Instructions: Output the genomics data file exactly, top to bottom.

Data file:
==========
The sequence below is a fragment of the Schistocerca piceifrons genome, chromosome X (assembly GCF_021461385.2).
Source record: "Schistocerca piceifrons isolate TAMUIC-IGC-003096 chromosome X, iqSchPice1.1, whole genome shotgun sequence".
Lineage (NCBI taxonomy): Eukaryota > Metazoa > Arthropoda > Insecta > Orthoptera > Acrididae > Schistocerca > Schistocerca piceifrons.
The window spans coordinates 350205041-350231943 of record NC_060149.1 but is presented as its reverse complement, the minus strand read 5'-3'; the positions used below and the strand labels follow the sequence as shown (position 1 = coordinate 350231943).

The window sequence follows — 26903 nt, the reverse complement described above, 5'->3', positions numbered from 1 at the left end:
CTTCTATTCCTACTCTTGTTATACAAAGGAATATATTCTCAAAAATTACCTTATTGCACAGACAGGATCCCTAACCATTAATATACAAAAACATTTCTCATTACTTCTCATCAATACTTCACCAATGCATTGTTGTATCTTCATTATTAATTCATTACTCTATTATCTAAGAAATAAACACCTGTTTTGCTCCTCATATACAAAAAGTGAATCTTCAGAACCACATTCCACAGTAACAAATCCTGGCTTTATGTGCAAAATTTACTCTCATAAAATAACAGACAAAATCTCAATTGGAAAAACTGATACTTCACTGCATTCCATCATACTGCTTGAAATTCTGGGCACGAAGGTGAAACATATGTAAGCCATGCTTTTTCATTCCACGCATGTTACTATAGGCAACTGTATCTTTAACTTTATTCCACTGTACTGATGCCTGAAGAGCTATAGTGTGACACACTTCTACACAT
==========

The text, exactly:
The sequence below is a fragment of the Schistocerca piceifrons genome, chromosome X (assembly GCF_021461385.2).
Source record: "Schistocerca piceifrons isolate TAMUIC-IGC-003096 chromosome X, iqSchPice1.1, whole genome shotgun sequence".
Lineage (NCBI taxonomy): Eukaryota > Metazoa > Arthropoda > Insecta > Orthoptera > Acrididae > Schistocerca > Schistocerca piceifrons.
The window spans coordinates 350205041-350231943 of record NC_060149.1 but is presented as its reverse complement, the minus strand read 5'-3'; the positions used below and the strand labels follow the sequence as shown (position 1 = coordinate 350231943).

The window sequence follows — 26903 nt, the reverse complement described above, 5'->3', positions numbered from 1 at the left end:
CTTCTATTCCTACTCTTGTTATACAAAGGAATATATTCTCAAAAATTACCTTATTGCACAGACAGGATCCCTAACCATTAATATACAAAAACATTTCTCATTACTTCTCATCAATACTTCACCAATGCATTGTTGTATCTTCATTATTAATTCATTACTCTATTATCTAAGAAATAAACACCTGTTTTGCTCCTCATATACAAAAAGTGAATCTTCAGAACCACATTCCACAGTAACAAATCCTGGCTTTATGTGCAAAATTTACTCTCATAAAATAACAGACAAAATCTCAATTGGAAAAACTGATACTTCACTGCATTCCATCATACTGCTTGAAATTCTGGGCACGAAGGTGAAACATATGTAAGCCATGCTTTTTCATTCCACGCATGTTACTATAGGCAACTGTATCTTTAACTTTATTCCACTGTACTGATGCCTGAAGAGCTATAGTGTGACACACTTCTACACAT